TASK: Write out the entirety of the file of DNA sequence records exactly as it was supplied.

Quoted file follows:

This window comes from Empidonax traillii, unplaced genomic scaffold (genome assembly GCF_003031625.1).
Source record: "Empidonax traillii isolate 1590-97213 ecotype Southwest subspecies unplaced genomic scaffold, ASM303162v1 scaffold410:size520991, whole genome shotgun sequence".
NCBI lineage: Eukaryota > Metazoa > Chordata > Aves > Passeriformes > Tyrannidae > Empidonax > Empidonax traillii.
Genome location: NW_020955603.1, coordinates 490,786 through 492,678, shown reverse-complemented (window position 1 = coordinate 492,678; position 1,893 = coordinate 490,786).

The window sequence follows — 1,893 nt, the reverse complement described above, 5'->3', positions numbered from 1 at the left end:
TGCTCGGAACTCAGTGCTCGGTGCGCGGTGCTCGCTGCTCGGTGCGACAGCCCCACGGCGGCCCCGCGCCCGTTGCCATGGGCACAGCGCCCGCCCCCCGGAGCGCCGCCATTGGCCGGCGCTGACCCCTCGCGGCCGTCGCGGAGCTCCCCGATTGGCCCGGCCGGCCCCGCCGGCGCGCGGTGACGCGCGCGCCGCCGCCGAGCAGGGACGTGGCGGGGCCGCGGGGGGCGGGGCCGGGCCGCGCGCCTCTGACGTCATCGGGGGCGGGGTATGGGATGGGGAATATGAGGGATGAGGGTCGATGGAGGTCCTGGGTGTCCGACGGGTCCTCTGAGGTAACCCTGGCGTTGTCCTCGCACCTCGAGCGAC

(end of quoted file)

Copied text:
This window comes from Empidonax traillii, unplaced genomic scaffold (genome assembly GCF_003031625.1).
Source record: "Empidonax traillii isolate 1590-97213 ecotype Southwest subspecies unplaced genomic scaffold, ASM303162v1 scaffold410:size520991, whole genome shotgun sequence".
NCBI lineage: Eukaryota > Metazoa > Chordata > Aves > Passeriformes > Tyrannidae > Empidonax > Empidonax traillii.
Genome location: NW_020955603.1, coordinates 490,786 through 492,678, shown reverse-complemented (window position 1 = coordinate 492,678; position 1,893 = coordinate 490,786).

The window sequence follows — 1,893 nt, the reverse complement described above, 5'->3', positions numbered from 1 at the left end:
TGCTCGGAACTCAGTGCTCGGTGCGCGGTGCTCGCTGCTCGGTGCGACAGCCCCACGGCGGCCCCGCGCCCGTTGCCATGGGCACAGCGCCCGCCCCCCGGAGCGCCGCCATTGGCCGGCGCTGACCCCTCGCGGCCGTCGCGGAGCTCCCCGATTGGCCCGGCCGGCCCCGCCGGCGCGCGGTGACGCGCGCGCCGCCGCCGAGCAGGGACGTGGCGGGGCCGCGGGGGGCGGGGCCGGGCCGCGCGCCTCTGACGTCATCGGGGGCGGGGTATGGGATGGGGAATATGAGGGATGAGGGTCGATGGAGGTCCTGGGTGTCCGACGGGTCCTCTGAGGTAACCCTGGCGTTGTCCTCGCACCTCGAGCGAC